There are a handful of truly legendary names in fishing tackle history: Heddon, Pflueger, Hardy, Leonard, Edwards, and a few others. But of all names in the pantheon of fishing legends, none connotate the sheer awe of vom Hofe. It is easy to understand why. The Vom Hofe family—Frederick, Edward, Julius, Julius Jr., Edwin, Clarence—crafted some of the most coveted (and valuable) rods, reels, and terminal tackle in American history.
We here at Fishing for History are no strangers to Edward C. vom Hofe, and in the past year we’ve followed many vom Hofe rods and reels in the Friday Funhouse. So one can say we certainly have been bitten by the vom Hofe bug. Likewise, author and noted collector Ted Bingham caught vom Hofe fever when he was young, but unique among collectors, he has taken his love one step further and written a new volume on the subject. The Celeberated Reels of Edward vom Hofe (2008) is a 160-page volume sure to delight any Vom Hofe fan, as well as a good number who don’t even own a Vom Hofe reel.
The book begins with a basic biography of the vom Hofe clan, tracing their lineage back to Germany before the Revolutions of 1848. It was the American immigrant Frederick—the scion of the American vom Hofes—who first took a knowledge of metal working and engineering and began crafting fishing reels around 1857. Frederick had not one but two talented reelsmith sons, Julius and Edward. Although the book covers Julius in general, it concentrates the majority of its attention (as the title might suggest) on Edward, believed by many to have crafted the finest reels of the era.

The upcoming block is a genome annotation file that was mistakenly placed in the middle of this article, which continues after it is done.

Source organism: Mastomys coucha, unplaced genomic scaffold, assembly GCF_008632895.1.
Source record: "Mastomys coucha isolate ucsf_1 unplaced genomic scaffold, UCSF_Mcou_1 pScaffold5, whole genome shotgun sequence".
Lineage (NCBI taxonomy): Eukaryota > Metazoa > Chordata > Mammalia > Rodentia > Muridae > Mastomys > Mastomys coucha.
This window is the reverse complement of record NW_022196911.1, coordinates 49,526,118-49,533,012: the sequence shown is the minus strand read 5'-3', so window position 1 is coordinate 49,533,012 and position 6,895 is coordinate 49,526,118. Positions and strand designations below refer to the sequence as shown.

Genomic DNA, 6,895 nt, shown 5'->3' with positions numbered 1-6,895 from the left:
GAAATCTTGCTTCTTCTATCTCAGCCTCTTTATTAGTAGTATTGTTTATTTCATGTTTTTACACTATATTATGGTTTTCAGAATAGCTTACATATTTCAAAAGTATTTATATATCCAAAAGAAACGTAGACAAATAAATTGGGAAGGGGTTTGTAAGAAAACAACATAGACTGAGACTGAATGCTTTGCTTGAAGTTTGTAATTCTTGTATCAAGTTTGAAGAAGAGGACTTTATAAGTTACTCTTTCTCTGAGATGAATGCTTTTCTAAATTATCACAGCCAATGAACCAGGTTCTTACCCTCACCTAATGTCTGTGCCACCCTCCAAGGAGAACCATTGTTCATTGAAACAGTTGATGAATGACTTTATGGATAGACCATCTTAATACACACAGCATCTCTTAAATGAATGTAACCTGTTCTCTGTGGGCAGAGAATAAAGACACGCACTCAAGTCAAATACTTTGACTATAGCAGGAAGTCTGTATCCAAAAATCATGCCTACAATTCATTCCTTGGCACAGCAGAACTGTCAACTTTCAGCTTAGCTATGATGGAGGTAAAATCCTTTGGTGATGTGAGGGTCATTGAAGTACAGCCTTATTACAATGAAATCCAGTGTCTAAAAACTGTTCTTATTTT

The book is conveniently divided into sections, the first being biographical and historical, with sections covering family history and the history of Edward Charles vom Hofe’s fishing tackle company. The remainder of the book is concerned with E.C. vom Hofe reels. Sections covering Reel Features and Design, Identifying and Dating E.C. vom Hofe Reels, Catalogued reels, and a pair of helpful appendices on reel materials and patents.
There is much to like about this book. Much of the information has not been seen in print before, and thankfully, Bingham has documented his historical information by footnoting the source material. Many, many myths about vom Hofe are thankfully put to bed by Bingham’s thoughtful research. There is a useful value guide that covers the current price and scarcity of various models. The layout is clean, the prose excellent, and the quality of binding excellent. Many readers will marvel at the numerous E.C. vom Hofe reels they likely didn’t know exist, from the massive Commander Ross to the dainty and enormously coveted fly reels. A detailed table of contents can be found here.
There isn’t much that detracts from this volume other than the natural reaction of finishing a good book such as this and wishing it was twice as long so you could continue reading. It certainly would have been nice if some of the images were larger so that they showed more detail. As it stands, the photography is crisp and clear but the image size sometimes makes it difficult to see minute details. Additionally, as the book is offered in a limited edition hardcover and trade softcover, it would have been great to have the limited edition printed in color. I for one would have gladly paid $100 for a signed and numbered color edition of this book.
These are minor quibbles. The Celeberated Reels of Edward vom Hofe is an outstanding contribution to vom Hofe, fishing reel, and fishing history in general. Ted Bingham’s work will likely remain the standard study on Edward Charles vom Hofe reels for the foreseeable future, and should be put on the short list of books that are absolutely required reading for anyone wishing to gain a broad knowledge of the history of fishing and tackle in America.
The book can be ordered directly from the author at www.edwardvomhofe.com.
-- Dr. Todd